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Omer

differential protection on 3 phas TXR

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cos90    3

My apologies for starting this discussion. Here's how you would solve this problem before microprocessor relays came onto the scene:

rrXwCMX.png

 

@TNPE  you would see a wye-delta transformer applied for Generator Step Up (GSU), the tertiary of a large autotransformer, and at interconnection sites where two systems are operating at a different phase angle. For distribution you typically see a Wye-Wye or Delta-Wye transformer.

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cos90    3

A GSU is a delta-wye. I misspoke.

The LV winding is the primary on a GSU transformer.

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cos90    3

You could also see a wye-delta used as a grounding bank, used like a zigzag transformer.

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TNPE    15

That's my point, it is almost impractical to use this winding configuration on the utility scale when other more practical, existential options are available.  Most transmission step-downs (e.g. 161-69kV or similar) are wye-wye grounded with a delta tertiary.  The tertiary serves two purposes, trapping zero sequence and providing station service to a 13.2 kV bus (typically). Generally speaking, to pick up ground faults, you want your down line sections to be looking back at a grounded secondary.  Without this, you have to use a more expensive alternate approach to detect "ground" faults.  Whether you accomplish this by beefing up the relays or adding a zigzag.  Why even go that route when it's not necessary?

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rg1    4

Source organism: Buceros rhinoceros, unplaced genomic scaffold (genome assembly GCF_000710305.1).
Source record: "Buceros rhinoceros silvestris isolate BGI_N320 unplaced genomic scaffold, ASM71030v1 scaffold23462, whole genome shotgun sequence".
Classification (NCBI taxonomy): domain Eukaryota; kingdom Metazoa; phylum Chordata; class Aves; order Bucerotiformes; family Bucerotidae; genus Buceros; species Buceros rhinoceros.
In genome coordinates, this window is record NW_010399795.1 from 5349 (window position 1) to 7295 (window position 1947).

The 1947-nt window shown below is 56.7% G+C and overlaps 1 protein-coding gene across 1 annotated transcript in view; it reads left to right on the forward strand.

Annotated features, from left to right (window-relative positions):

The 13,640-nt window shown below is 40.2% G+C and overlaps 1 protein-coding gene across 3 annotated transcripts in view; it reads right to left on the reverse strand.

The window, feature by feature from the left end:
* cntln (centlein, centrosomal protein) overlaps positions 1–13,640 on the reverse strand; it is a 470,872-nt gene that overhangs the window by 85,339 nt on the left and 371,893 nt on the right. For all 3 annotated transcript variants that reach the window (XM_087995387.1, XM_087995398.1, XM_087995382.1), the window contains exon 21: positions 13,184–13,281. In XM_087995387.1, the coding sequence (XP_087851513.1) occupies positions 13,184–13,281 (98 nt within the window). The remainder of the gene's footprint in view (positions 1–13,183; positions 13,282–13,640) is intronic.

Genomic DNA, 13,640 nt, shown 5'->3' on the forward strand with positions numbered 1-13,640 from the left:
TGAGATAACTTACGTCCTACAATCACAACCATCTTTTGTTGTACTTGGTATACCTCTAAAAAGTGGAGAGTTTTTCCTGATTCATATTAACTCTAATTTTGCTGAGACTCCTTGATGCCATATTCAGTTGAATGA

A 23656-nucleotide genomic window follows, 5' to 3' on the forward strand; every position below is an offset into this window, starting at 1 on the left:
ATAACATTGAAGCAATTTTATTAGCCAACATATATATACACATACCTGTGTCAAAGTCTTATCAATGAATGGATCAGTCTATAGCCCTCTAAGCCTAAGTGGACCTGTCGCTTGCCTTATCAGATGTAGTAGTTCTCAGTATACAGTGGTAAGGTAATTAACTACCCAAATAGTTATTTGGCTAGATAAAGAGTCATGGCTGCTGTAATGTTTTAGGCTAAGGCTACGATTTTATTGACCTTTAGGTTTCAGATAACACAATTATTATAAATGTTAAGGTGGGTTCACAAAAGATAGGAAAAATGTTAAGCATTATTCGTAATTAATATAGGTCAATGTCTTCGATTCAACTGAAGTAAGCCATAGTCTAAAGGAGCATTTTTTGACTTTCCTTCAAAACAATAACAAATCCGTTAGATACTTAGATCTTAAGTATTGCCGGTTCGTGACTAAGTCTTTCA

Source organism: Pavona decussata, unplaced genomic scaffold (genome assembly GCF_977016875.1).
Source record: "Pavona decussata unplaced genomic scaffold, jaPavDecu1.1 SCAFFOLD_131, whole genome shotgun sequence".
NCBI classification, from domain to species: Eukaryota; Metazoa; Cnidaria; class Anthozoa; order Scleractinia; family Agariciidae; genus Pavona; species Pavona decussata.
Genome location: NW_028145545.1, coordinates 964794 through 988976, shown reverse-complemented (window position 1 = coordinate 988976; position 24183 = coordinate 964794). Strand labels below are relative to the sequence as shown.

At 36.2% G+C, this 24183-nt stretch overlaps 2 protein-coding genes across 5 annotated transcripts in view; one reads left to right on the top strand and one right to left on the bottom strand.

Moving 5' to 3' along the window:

4 hours ago, cos90 said:

My apologies for starting this discussion. Here's how you would solve this problem before microprocessor relays came onto the scene:

rrXwCMX.png

 

@TNPE  you would see a wye-delta transformer applied for Generator Step Up (GSU), the tertiary of a large autotransformer, and at interconnection sites where two systems are operating at a different phase angle. For distribution you typically see a Wye-Wye or Delta-Wye transformer.

Yes it will. Thanks Cos90 for sharing this, you seem to have good stuff. When I look back the reason of zero sequence - I was right and then solution is different from what I suggested. In my suggestion 30 degree phase angle  problem, will again appear which need to be resolved by ICTs ( Intermediate CTs connected in delta). Here they are using a delta connected trap for resolving  zero sequence currents. But as mentioned by the t60 manual- it is not true that the conventional relaying system were not able to tackle this problem.

Still I fail to understand when you chose and  need an ungrounded system why you need grounding. Should have gone for star-star Xmer. To be honest my practical knowledge of an ungrounded system is nil.

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TNPE    15

Dodge the problem entirely by doing what I mentioned in other posts.  No need to complicate it and make it more expensive at the same time.   

I have yet to see a scenario where this configuration would be needed, at least with regards to HV, MV and distribution utility applications.

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